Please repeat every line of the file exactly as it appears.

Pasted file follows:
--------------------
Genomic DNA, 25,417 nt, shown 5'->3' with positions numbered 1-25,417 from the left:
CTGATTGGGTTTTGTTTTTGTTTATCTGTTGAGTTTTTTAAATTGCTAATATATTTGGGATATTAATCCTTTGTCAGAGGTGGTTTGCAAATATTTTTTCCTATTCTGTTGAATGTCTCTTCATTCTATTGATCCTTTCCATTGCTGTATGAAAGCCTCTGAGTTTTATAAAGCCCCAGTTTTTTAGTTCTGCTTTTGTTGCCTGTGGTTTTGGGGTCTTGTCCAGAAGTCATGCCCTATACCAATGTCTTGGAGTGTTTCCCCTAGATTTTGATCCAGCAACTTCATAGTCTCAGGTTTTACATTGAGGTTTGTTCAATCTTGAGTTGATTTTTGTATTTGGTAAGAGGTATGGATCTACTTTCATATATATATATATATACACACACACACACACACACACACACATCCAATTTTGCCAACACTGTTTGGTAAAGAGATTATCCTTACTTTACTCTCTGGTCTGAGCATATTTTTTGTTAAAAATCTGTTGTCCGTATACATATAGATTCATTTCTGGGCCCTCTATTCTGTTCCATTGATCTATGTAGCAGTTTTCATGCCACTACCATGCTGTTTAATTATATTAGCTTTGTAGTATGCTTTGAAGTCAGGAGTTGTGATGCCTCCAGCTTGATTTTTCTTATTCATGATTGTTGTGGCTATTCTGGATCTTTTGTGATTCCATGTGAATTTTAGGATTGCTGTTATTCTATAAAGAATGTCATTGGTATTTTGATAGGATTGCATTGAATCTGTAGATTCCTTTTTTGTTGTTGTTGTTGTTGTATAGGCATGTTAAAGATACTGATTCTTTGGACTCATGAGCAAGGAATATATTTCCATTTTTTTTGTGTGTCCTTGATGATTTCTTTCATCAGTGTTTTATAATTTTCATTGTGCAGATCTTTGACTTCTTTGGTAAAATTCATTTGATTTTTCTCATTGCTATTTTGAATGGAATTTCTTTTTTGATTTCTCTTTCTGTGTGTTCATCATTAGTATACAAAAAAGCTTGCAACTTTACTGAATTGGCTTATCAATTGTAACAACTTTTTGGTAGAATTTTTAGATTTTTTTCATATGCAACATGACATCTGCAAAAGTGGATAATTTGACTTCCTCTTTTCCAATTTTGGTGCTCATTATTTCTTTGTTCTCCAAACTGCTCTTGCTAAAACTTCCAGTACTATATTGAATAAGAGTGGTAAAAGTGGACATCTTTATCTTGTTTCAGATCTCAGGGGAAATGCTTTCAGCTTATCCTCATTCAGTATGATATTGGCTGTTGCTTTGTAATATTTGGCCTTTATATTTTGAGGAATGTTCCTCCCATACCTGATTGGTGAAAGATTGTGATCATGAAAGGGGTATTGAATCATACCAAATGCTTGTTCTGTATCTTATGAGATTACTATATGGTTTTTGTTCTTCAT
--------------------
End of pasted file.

Genomic DNA, 25,417 nt, shown 5'->3' with positions numbered 1-25,417 from the left:
CTGATTGGGTTTTGTTTTTGTTTATCTGTTGAGTTTTTTAAATTGCTAATATATTTGGGATATTAATCCTTTGTCAGAGGTGGTTTGCAAATATTTTTTCCTATTCTGTTGAATGTCTCTTCATTCTATTGATCCTTTCCATTGCTGTATGAAAGCCTCTGAGTTTTATAAAGCCCCAGTTTTTTAGTTCTGCTTTTGTTGCCTGTGGTTTTGGGGTCTTGTCCAGAAGTCATGCCCTATACCAATGTCTTGGAGTGTTTCCCCTAGATTTTGATCCAGCAACTTCATAGTCTCAGGTTTTACATTGAGGTTTGTTCAATCTTGAGTTGATTTTTGTATTTGGTAAGAGGTATGGATCTACTTTCATATATATATATATATACACACACACACACACACACACACACATCCAATTTTGCCAACACTGTTTGGTAAAGAGATTATCCTTACTTTACTCTCTGGTCTGAGCATATTTTTTGTTAAAAATCTGTTGTCCGTATACATATAGATTCATTTCTGGGCCCTCTATTCTGTTCCATTGATCTATGTAGCAGTTTTCATGCCACTACCATGCTGTTTAATTATATTAGCTTTGTAGTATGCTTTGAAGTCAGGAGTTGTGATGCCTCCAGCTTGATTTTTCTTATTCATGATTGTTGTGGCTATTCTGGATCTTTTGTGATTCCATGTGAATTTTAGGATTGCTGTTATTCTATAAAGAATGTCATTGGTATTTTGATAGGATTGCATTGAATCTGTAGATTCCTTTTTTGTTGTTGTTGTTGTTGTATAGGCATGTTAAAGATACTGATTCTTTGGACTCATGAGCAAGGAATATATTTCCATTTTTTTTGTGTGTCCTTGATGATTTCTTTCATCAGTGTTTTATAATTTTCATTGTGCAGATCTTTGACTTCTTTGGTAAAATTCATTTGATTTTTCTCATTGCTATTTTGAATGGAATTTCTTTTTTGATTTCTCTTTCTGTGTGTTCATCATTAGTATACAAAAAAGCTTGCAACTTTACTGAATTGGCTTATCAATTGTAACAACTTTTTGGTAGAATTTTTAGATTTTTTTCATATGCAACATGACATCTGCAAAAGTGGATAATTTGACTTCCTCTTTTCCAATTTTGGTGCTCATTATTTCTTTGTTCTCCAAACTGCTCTTGCTAAAACTTCCAGTACTATATTGAATAAGAGTGGTAAAAGTGGACATCTTTATCTTGTTTCAGATCTCAGGGGAAATGCTTTCAGCTTATCCTCATTCAGTATGATATTGGCTGTTGCTTTGTAATATTTGGCCTTTATATTTTGAGGAATGTTCCTCCCATACCTGATTGGTGAAAGATTGTGATCATGAAAGGGGTATTGAATCATACCAAATGCTTGTTCTGTATCTTATGAGATTACTATATGGTTTTTGTTCTTCAT